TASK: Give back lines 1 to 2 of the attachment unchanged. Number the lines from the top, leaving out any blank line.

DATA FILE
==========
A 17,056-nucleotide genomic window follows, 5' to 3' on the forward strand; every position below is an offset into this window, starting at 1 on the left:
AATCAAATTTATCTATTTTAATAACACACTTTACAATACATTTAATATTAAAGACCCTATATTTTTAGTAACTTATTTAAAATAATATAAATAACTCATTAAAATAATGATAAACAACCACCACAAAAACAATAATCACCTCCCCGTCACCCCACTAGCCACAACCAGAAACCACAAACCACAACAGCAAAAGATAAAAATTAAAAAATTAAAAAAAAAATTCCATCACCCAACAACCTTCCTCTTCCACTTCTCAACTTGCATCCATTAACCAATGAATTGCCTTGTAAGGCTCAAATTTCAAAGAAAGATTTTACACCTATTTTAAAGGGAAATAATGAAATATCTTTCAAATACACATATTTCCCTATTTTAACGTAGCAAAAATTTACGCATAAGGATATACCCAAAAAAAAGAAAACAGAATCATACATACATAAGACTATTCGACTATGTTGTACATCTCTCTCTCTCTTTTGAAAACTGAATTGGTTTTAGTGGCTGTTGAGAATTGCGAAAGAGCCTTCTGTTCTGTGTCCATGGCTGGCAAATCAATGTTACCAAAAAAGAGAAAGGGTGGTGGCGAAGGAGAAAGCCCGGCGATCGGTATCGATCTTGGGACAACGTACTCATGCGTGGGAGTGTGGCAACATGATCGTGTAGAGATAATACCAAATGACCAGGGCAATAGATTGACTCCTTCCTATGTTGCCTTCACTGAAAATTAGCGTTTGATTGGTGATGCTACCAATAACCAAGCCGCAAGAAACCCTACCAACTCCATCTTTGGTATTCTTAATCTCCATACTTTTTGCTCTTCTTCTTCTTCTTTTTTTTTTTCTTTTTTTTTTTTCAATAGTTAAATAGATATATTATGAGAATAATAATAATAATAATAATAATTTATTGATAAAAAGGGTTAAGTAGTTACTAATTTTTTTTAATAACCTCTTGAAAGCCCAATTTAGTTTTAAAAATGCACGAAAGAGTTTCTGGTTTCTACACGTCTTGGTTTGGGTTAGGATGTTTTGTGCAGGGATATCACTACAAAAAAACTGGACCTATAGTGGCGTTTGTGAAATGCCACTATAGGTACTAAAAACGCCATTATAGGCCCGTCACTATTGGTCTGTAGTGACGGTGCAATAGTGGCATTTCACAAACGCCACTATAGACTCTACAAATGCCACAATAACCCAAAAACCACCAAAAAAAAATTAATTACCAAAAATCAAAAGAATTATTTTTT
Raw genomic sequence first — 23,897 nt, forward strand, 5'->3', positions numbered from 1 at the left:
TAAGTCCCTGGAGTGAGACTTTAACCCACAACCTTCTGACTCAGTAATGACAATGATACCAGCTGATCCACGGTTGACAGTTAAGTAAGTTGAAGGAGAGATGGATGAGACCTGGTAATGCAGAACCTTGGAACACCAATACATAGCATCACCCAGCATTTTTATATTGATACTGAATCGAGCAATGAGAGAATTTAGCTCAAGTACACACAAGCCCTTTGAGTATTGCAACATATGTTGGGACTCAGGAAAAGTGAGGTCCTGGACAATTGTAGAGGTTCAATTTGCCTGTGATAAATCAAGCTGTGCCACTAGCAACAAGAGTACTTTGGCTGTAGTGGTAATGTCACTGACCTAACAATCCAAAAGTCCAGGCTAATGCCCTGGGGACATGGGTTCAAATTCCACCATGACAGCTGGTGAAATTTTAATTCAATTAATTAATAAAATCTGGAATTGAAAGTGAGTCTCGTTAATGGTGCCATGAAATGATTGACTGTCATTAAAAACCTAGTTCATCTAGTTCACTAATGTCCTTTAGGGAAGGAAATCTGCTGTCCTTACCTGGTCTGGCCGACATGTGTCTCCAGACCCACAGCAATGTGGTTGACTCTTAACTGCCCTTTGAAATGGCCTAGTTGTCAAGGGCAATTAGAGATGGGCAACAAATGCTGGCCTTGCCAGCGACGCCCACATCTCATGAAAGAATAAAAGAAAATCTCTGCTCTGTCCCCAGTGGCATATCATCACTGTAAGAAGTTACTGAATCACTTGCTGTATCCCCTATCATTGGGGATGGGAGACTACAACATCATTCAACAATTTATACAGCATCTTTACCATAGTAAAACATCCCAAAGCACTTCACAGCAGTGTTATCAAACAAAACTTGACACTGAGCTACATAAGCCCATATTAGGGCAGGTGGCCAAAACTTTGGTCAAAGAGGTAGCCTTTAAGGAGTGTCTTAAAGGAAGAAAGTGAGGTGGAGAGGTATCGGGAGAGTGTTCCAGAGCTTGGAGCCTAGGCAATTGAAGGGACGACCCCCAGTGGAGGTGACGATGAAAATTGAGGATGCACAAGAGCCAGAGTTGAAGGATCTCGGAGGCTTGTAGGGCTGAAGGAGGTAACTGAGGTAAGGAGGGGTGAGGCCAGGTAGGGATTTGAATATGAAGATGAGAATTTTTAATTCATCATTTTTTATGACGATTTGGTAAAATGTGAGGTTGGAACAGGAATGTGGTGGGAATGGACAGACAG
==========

A 17,056-nucleotide genomic window follows, 5' to 3' on the forward strand; every position below is an offset into this window, starting at 1 on the left:
AATCAAATTTATCTATTTTAATAACACACTTTACAATACATTTAATATTAAAGACCCTATATTTTTAGTAACTTATTTAAAATAATATAAATAACTCATTAAAATAATGATAAACAACCACCACAAAAACAATAATCACCTCCCCGTCACCCCACTAGCCACAACCAGAAACCACAAACCACAACAGCAAAAGATAAAAATTAAAAAATTAAAAAAAAAATTCCATCACCCAACAACCTTCCTCTTCCACTTCTCAACTTGCATCCATTAACCAATGAATTGCCTTGTAAGGCTCAAATTTCAAAGAAAGATTTTACACCTATTTTAAAGGGAAATAATGAAATATCTTTCAAATACACATATTTCCCTATTTTAACGTAGCAAAAATTTACGCATAAGGATATACCCAAAAAAAAGAAAACAGAATCATACATACATAAGACTATTCGACTATGTTGTACATCTCTCTCTCTCTTTTGAAAACTGAATTGGTTTTAGTGGCTGTTGAGAATTGCGAAAGAGCCTTCTGTTCTGTGTCCATGGCTGGCAAATCAATGTTACCAAAAAAGAGAAAGGGTGGTGGCGAAGGAGAAAGCCCGGCGATCGGTATCGATCTTGGGACAACGTACTCATGCGTGGGAGTGTGGCAACATGATCGTGTAGAGATAATACCAAATGACCAGGGCAATAGATTGACTCCTTCCTATGTTGCCTTCACTGAAAATTAGCGTTTGATTGGTGATGCTACCAATAACCAAGCCGCAAGAAACCCTACCAACTCCATCTTTGGTATTCTTAATCTCCATACTTTTTGCTCTTCTTCTTCTTCTTTTTTTTTTTCTTTTTTTTTTTTCAATAGTTAAATAGATATATTATGAGAATAATAATAATAATAATAATAATTTATTGATAAAAAGGGTTAAGTAGTTACTAATTTTTTTTAATAACCTCTTGAAAGCCCAATTTAGTTTTAAAAATGCACGAAAGAGTTTCTGGTTTCTACACGTCTTGGTTTGGGTTAGGATGTTTTGTGCAGGGATATCACTACAAAAAAACTGGACCTATAGTGGCGTTTGTGAAATGCCACTATAGGTACTAAAAACGCCATTATAGGCCCGTCACTATTGGTCTGTAGTGACGGTGCAATAGTGGCATTTCACAAACGCCACTATAGACTCTACAAATGCCACAATAACCCAAAAACCACCAAAAAAAAATTAATTACCAAAAATCAAAAGAATTATTTTTT